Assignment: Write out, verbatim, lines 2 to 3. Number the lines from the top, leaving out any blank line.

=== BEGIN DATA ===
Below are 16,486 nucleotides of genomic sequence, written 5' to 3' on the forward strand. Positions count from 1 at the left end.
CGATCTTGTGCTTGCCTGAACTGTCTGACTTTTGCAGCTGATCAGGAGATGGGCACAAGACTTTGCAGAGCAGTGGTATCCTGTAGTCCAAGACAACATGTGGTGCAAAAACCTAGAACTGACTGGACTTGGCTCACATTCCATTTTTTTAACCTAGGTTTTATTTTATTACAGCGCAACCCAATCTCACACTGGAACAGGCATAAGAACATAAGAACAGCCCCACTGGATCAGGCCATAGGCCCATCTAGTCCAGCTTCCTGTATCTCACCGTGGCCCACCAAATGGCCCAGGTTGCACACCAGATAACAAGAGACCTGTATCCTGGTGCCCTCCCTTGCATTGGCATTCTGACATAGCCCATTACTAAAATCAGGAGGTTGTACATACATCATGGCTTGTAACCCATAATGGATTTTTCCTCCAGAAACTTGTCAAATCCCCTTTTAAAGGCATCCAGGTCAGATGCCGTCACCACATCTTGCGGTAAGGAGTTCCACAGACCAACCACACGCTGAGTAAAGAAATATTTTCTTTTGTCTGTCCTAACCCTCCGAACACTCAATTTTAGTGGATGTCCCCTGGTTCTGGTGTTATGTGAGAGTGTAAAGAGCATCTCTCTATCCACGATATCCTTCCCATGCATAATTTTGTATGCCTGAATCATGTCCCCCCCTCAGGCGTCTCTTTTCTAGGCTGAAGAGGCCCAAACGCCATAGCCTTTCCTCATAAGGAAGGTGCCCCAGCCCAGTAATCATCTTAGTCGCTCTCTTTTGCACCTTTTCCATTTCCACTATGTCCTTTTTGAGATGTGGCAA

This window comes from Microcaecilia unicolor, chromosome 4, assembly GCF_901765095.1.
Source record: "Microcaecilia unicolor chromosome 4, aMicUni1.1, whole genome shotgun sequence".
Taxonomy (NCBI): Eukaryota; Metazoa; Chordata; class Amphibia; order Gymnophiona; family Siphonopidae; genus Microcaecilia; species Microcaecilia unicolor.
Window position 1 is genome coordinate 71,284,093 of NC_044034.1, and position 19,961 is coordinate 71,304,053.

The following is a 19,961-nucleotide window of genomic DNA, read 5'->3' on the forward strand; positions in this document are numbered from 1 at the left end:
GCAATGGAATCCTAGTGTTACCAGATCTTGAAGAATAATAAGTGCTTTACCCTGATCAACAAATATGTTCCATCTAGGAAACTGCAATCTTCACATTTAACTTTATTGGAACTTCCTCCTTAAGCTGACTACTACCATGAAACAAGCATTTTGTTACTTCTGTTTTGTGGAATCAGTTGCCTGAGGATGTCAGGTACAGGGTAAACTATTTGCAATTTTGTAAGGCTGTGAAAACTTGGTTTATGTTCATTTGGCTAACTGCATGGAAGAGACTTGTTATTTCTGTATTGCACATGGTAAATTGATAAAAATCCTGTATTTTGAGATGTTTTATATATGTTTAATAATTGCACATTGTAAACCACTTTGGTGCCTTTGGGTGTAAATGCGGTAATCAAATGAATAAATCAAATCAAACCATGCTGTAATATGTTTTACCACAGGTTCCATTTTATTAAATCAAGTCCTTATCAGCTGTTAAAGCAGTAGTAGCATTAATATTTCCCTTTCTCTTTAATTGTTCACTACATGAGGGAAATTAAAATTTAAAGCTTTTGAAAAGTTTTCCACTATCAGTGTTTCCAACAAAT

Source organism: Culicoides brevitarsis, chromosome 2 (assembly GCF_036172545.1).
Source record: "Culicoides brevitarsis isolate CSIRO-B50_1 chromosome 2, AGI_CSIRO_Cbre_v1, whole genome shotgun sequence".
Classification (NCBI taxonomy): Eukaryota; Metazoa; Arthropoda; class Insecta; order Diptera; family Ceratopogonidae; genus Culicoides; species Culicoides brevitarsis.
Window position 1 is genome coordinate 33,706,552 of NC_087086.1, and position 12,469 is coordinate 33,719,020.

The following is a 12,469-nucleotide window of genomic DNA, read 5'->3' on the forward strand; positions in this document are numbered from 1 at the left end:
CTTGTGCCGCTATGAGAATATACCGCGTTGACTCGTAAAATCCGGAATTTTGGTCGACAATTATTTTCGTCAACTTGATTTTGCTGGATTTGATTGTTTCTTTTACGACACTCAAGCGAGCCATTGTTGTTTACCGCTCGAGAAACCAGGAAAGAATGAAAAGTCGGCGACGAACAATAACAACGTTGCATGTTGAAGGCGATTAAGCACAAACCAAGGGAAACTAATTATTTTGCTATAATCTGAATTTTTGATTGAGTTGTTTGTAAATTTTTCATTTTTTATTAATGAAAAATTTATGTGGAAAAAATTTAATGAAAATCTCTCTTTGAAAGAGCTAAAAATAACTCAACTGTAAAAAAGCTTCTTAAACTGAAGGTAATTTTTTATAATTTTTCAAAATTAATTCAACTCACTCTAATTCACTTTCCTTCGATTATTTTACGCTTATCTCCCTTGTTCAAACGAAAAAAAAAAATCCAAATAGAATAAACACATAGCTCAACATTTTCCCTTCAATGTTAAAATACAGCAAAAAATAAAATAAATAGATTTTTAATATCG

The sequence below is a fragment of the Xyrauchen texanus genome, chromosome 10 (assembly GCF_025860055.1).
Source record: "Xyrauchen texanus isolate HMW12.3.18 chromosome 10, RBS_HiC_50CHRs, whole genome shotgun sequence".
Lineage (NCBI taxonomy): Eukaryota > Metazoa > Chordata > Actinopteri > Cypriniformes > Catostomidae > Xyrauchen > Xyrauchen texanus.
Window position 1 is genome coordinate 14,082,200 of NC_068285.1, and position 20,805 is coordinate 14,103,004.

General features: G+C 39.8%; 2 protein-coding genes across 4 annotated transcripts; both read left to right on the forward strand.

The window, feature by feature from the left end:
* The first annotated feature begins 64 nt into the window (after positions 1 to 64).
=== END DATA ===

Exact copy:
CGATCTTGTGCTTGCCTGAACTGTCTGACTTTTGCAGCTGATCAGGAGATGGGCACAAGACTTTGCAGAGCAGTGGTATCCTGTAGTCCAAGACAACATGTGGTGCAAAAACCTAGAACTGACTGGACTTGGCTCACATTCCATTTTTTTAACCTAGGTTTTATTTTATTACAGCGCAACCCAATCTCACACTGGAACAGGCATAAGAACATAAGAACAGCCCCACTGGATCAGGCCATAGGCCCATCTAGTCCAGCTTCCTGTATCTCACCGTGGCCCACCAAATGGCCCAGGTTGCACACCAGATAACAAGAGACCTGTATCCTGGTGCCCTCCCTTGCATTGGCATTCTGACATAGCCCATTACTAAAATCAGGAGGTTGTACATACATCATGGCTTGTAACCCATAATGGATTTTTCCTCCAGAAACTTGTCAAATCCCCTTTTAAAGGCATCCAGGTCAGATGCCGTCACCACATCTTGCGGTAAGGAGTTCCACAGACCAACCACACGCTGAGTAAAGAAATATTTTCTTTTGTCTGTCCTAACCCTCCGAACACTCAATTTTAGTGGATGTCCCCTGGTTCTGGTGTTATGTGAGAGTGTAAAGAGCATCTCTCTATCCACGATATCCTTCCCATGCATAATTTTGTATGCCTGAATCATGTCCCCCCCTCAGGCGTCTCTTTTCTAGGCTGAAGAGGCCCAAACGCCATAGCCTTTCCTCATAAGGAAGGTGCCCCAGCCCAGTAATCATCTTAGTCGCTCTCTTTTGCACCTTTTCCATTTCCACTATGTCCTTTTTGAGATGTGGCAA

This window comes from Microcaecilia unicolor, chromosome 4, assembly GCF_901765095.1.